When is Lying to your Children Okay?

Our resident psychologists Dani and Christina were recently quoted in an article on mamamia about lying to your children.

Roxy Jacenko has gone on record to state that she has told her children their father is ‘in China’, while in reality he in jail for Insider Trading.

This is a difficult situation to deal with, and Roxy’s approach, while deemed irresponsible by some media outlets, is not uncommon.

There are many situations when the absence of a parent or loved one will need to be explained to a child.

And sometimes it may seem worth concealing the truth from your kids in order to protect them from the harsh reality of a situation.

What is most important when considering lying to your children is the future implications of that lie…

Are you sparing them pain in the short term, which will just make things more painful for them in the future?

Will the lie confuse them, or give them unrealistic expectations of circumstances, people or behaviour?

Will they resent you or lose trust in you once they find out you have lied to them?

Are you lying for the child’s benefit, or for your own?

Dani and Christina believe that every situation is different, and should be treated accordingly.

And your child’s age and emotional maturity will play an important role.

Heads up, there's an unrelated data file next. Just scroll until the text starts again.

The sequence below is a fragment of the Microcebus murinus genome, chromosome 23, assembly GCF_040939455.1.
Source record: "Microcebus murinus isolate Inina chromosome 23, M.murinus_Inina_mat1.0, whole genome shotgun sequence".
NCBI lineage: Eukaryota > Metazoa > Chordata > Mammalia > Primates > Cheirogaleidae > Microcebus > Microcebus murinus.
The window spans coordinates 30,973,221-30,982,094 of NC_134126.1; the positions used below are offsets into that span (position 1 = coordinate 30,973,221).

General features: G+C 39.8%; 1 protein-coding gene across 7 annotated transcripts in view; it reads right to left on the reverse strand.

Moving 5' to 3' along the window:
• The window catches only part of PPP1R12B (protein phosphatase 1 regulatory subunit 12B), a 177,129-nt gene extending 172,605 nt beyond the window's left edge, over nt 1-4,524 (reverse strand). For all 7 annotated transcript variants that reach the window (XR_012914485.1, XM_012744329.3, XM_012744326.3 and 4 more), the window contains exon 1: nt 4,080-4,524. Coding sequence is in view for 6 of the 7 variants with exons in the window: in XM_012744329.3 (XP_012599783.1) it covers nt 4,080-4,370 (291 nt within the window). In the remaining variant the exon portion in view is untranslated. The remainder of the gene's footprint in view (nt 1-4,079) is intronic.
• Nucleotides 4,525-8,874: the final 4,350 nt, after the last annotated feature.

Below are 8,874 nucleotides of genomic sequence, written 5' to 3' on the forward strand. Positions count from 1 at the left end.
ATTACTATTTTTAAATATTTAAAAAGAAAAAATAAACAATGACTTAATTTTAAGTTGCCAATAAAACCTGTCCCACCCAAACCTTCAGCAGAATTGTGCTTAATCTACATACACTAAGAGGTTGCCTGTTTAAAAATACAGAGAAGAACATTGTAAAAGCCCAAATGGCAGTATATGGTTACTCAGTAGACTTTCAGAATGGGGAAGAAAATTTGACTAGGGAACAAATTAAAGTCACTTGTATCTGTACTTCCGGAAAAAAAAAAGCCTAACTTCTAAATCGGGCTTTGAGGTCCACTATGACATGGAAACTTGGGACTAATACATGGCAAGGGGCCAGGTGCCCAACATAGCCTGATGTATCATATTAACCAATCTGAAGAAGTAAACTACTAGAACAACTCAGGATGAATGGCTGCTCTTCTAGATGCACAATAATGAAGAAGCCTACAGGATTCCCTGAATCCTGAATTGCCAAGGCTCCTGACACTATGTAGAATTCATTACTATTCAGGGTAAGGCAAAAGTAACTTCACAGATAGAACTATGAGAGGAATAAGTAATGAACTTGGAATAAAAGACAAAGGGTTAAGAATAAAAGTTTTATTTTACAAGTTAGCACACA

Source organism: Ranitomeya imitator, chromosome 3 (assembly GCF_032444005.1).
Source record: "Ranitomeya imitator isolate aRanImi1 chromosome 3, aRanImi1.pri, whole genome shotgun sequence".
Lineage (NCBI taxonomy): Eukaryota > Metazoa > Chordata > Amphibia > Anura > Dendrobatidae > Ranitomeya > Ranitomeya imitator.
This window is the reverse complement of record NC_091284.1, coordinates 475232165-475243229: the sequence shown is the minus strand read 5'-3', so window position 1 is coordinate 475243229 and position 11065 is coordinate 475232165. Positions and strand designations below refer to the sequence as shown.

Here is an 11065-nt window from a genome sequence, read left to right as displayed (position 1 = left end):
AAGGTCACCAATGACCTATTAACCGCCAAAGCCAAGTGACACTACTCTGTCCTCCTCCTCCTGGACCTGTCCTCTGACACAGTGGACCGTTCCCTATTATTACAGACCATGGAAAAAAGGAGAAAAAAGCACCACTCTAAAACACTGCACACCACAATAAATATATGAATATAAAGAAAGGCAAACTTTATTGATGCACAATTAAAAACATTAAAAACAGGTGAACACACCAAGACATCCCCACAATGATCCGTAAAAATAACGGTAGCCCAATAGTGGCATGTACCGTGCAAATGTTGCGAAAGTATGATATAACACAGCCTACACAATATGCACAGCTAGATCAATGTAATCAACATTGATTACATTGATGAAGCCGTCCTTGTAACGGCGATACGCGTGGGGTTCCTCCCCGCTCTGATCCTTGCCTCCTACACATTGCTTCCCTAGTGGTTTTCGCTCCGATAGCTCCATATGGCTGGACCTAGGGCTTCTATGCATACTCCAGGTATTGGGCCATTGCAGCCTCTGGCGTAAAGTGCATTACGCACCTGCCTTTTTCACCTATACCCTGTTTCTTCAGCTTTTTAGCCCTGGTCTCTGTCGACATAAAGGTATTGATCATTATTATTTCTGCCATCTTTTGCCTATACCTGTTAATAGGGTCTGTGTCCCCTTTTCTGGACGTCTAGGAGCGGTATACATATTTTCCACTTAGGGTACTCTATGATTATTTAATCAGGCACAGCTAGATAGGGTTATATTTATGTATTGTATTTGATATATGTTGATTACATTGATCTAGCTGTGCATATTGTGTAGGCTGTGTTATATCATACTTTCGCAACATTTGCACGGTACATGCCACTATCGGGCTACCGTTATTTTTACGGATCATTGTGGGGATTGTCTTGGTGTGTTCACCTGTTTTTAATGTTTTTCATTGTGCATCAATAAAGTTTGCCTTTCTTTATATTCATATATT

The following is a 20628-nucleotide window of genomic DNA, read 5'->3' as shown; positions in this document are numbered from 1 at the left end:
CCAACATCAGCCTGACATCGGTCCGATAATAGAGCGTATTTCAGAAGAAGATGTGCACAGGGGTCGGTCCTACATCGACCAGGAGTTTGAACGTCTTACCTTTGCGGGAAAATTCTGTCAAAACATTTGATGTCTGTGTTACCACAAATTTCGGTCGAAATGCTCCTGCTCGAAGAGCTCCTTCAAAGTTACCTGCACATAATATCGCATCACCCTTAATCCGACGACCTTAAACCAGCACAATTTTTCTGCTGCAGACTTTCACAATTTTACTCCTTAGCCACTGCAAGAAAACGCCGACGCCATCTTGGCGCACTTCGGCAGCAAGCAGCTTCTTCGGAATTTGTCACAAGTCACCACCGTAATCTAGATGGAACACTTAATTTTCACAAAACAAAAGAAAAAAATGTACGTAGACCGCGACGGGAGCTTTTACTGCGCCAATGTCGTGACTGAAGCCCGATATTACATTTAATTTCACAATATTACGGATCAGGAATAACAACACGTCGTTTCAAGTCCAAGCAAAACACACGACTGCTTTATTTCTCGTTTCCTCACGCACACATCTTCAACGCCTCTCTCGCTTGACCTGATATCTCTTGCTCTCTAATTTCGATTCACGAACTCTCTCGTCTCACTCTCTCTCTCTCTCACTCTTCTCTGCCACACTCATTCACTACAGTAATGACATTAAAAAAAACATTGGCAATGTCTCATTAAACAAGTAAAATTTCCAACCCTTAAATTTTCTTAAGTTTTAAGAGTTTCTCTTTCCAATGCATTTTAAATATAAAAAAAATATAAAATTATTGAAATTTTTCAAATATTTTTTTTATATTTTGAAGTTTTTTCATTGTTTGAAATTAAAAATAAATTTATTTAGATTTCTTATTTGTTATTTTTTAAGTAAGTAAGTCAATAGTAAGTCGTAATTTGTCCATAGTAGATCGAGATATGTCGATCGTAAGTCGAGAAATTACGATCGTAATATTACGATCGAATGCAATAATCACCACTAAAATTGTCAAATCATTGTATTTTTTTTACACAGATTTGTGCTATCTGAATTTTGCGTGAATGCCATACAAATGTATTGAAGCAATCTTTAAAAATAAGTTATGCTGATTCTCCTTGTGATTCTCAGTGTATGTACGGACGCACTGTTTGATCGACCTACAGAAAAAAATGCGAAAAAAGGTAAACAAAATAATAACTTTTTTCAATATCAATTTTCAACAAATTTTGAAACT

‘It is important to give children age appropriate responses that are targeted at a level that they can understand. Children can be very receptive, so by withholding information, it may leave them confused or may result in them drawing their own conclusions.’

Sometimes very young children will simply not have the capacity to understand the reality of a situation, so a lie may seem like the best option until they are ready for the truth.

Once they start questioning you about the lie – that’s when it’s time to approach them with the truth.

So be prepared for when they are.

Be ready to explain why you didn’t tell them the truth to begin with.

Be ready to tackle the uncomfortable reality of the truth, and for their reactions.

And be ready for their questions, and confusions.

Now, this is a more extreme case, and a more confronting ethical dilemma of whether to lie or tell the truth.

But when it comes to ‘little white lies’ — keep the same concepts in mind.

However small the lie may seem, remember that your children are like sponges — they may remember and catch you out on a lie that could come back to bite you later down the track!

But don’t beat yourself up for lying when it’s in the best interests of your kids.

And if you don’t want to ever lie to your kids, that’s fine too.

Christina encourages parents to not give into cultural lies against their will — think Santa Clause or the Tooth Fairy.

There’s nothing wrong with these lies — and kids for decades have naturally and comfortably made the transition from belief to understanding.

But don’t feel the need to jump on board just because everyone else does! Kids can still be imaginative, excited and joyful about holidays or events without following tradition.

So there’s no golden rule to the ethics of lying to your kids.

Just remember to give age-appropriate responses, keep their best interest at the forefront of all your decisions, and be prepared for the future consequences of any and everything you say.

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